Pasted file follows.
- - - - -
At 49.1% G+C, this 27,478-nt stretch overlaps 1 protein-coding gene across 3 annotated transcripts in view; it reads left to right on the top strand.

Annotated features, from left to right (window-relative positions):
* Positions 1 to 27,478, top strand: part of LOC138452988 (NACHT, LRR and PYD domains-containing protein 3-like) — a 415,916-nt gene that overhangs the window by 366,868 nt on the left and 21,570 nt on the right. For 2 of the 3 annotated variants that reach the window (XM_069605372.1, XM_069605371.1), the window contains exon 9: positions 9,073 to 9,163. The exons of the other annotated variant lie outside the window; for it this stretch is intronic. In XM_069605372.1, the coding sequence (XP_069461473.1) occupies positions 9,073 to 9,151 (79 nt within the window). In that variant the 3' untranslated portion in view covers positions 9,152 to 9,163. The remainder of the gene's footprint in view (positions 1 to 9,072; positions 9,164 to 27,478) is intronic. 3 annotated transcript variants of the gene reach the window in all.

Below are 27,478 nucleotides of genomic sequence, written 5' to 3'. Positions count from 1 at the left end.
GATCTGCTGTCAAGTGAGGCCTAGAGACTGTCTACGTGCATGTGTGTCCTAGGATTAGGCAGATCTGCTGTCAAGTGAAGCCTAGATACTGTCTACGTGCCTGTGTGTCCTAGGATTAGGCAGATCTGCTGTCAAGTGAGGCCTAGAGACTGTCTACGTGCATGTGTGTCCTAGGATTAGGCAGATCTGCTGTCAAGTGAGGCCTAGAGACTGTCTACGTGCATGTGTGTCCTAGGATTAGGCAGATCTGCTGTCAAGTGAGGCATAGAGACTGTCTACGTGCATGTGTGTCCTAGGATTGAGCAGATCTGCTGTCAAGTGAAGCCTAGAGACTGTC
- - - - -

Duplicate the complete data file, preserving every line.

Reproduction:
At 49.1% G+C, this 27,478-nt stretch overlaps 1 protein-coding gene across 3 annotated transcripts in view; it reads left to right on the top strand.

Annotated features, from left to right (window-relative positions):
* Positions 1 to 27,478, top strand: part of LOC138452988 (NACHT, LRR and PYD domains-containing protein 3-like) — a 415,916-nt gene that overhangs the window by 366,868 nt on the left and 21,570 nt on the right. For 2 of the 3 annotated variants that reach the window (XM_069605372.1, XM_069605371.1), the window contains exon 9: positions 9,073 to 9,163. The exons of the other annotated variant lie outside the window; for it this stretch is intronic. In XM_069605372.1, the coding sequence (XP_069461473.1) occupies positions 9,073 to 9,151 (79 nt within the window). In that variant the 3' untranslated portion in view covers positions 9,152 to 9,163. The remainder of the gene's footprint in view (positions 1 to 9,072; positions 9,164 to 27,478) is intronic. 3 annotated transcript variants of the gene reach the window in all.

Below are 27,478 nucleotides of genomic sequence, written 5' to 3'. Positions count from 1 at the left end.
GATCTGCTGTCAAGTGAGGCCTAGAGACTGTCTACGTGCATGTGTGTCCTAGGATTAGGCAGATCTGCTGTCAAGTGAAGCCTAGATACTGTCTACGTGCCTGTGTGTCCTAGGATTAGGCAGATCTGCTGTCAAGTGAGGCCTAGAGACTGTCTACGTGCATGTGTGTCCTAGGATTAGGCAGATCTGCTGTCAAGTGAGGCCTAGAGACTGTCTACGTGCATGTGTGTCCTAGGATTAGGCAGATCTGCTGTCAAGTGAGGCATAGAGACTGTCTACGTGCATGTGTGTCCTAGGATTGAGCAGATCTGCTGTCAAGTGAAGCCTAGAGACTGTC